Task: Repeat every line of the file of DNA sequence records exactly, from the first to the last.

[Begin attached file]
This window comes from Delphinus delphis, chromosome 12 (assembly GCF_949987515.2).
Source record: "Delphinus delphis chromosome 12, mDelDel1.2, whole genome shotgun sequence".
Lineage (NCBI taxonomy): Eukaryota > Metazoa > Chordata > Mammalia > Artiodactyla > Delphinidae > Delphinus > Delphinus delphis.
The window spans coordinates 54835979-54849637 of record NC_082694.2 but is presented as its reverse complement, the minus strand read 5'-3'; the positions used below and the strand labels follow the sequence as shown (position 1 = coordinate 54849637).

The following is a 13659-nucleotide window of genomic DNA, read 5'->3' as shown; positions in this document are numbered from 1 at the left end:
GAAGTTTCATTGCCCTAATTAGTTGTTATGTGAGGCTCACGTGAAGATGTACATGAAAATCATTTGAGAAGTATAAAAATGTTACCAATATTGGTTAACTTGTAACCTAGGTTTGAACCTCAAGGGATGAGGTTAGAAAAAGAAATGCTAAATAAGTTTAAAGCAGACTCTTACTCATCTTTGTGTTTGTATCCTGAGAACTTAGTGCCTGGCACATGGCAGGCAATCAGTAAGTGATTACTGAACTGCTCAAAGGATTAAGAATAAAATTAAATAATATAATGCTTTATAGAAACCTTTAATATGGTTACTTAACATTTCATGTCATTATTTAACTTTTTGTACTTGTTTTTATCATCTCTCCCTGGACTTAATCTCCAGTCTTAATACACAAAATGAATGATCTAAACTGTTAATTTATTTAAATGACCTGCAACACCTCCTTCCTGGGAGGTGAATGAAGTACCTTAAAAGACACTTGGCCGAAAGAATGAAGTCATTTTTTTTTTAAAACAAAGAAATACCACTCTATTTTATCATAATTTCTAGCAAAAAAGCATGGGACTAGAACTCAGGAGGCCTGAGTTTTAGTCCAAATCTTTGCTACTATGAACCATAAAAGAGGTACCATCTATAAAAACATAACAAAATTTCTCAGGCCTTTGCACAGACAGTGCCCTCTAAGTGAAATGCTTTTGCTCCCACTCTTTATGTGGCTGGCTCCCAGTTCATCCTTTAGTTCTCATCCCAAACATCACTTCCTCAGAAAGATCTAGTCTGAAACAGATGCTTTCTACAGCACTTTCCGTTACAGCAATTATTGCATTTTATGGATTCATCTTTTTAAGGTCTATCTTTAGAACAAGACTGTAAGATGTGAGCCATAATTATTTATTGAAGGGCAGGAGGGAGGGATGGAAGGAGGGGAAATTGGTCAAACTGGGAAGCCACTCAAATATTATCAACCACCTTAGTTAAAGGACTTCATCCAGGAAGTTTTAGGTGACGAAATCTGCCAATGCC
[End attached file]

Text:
This window comes from Delphinus delphis, chromosome 12 (assembly GCF_949987515.2).
Source record: "Delphinus delphis chromosome 12, mDelDel1.2, whole genome shotgun sequence".
Lineage (NCBI taxonomy): Eukaryota > Metazoa > Chordata > Mammalia > Artiodactyla > Delphinidae > Delphinus > Delphinus delphis.
The window spans coordinates 54835979-54849637 of record NC_082694.2 but is presented as its reverse complement, the minus strand read 5'-3'; the positions used below and the strand labels follow the sequence as shown (position 1 = coordinate 54849637).

The following is a 13659-nucleotide window of genomic DNA, read 5'->3' as shown; positions in this document are numbered from 1 at the left end:
GAAGTTTCATTGCCCTAATTAGTTGTTATGTGAGGCTCACGTGAAGATGTACATGAAAATCATTTGAGAAGTATAAAAATGTTACCAATATTGGTTAACTTGTAACCTAGGTTTGAACCTCAAGGGATGAGGTTAGAAAAAGAAATGCTAAATAAGTTTAAAGCAGACTCTTACTCATCTTTGTGTTTGTATCCTGAGAACTTAGTGCCTGGCACATGGCAGGCAATCAGTAAGTGATTACTGAACTGCTCAAAGGATTAAGAATAAAATTAAATAATATAATGCTTTATAGAAACCTTTAATATGGTTACTTAACATTTCATGTCATTATTTAACTTTTTGTACTTGTTTTTATCATCTCTCCCTGGACTTAATCTCCAGTCTTAATACACAAAATGAATGATCTAAACTGTTAATTTATTTAAATGACCTGCAACACCTCCTTCCTGGGAGGTGAATGAAGTACCTTAAAAGACACTTGGCCGAAAGAATGAAGTCATTTTTTTTTTAAAACAAAGAAATACCACTCTATTTTATCATAATTTCTAGCAAAAAAGCATGGGACTAGAACTCAGGAGGCCTGAGTTTTAGTCCAAATCTTTGCTACTATGAACCATAAAAGAGGTACCATCTATAAAAACATAACAAAATTTCTCAGGCCTTTGCACAGACAGTGCCCTCTAAGTGAAATGCTTTTGCTCCCACTCTTTATGTGGCTGGCTCCCAGTTCATCCTTTAGTTCTCATCCCAAACATCACTTCCTCAGAAAGATCTAGTCTGAAACAGATGCTTTCTACAGCACTTTCCGTTACAGCAATTATTGCATTTTATGGATTCATCTTTTTAAGGTCTATCTTTAGAACAAGACTGTAAGATGTGAGCCATAATTATTTATTGAAGGGCAGGAGGGAGGGATGGAAGGAGGGGAAATTGGTCAAACTGGGAAGCCACTCAAATATTATCAACCACCTTAGTTAAAGGACTTCATCCAGGAAGTTTTAGGTGACGAAATCTGCCAATGCC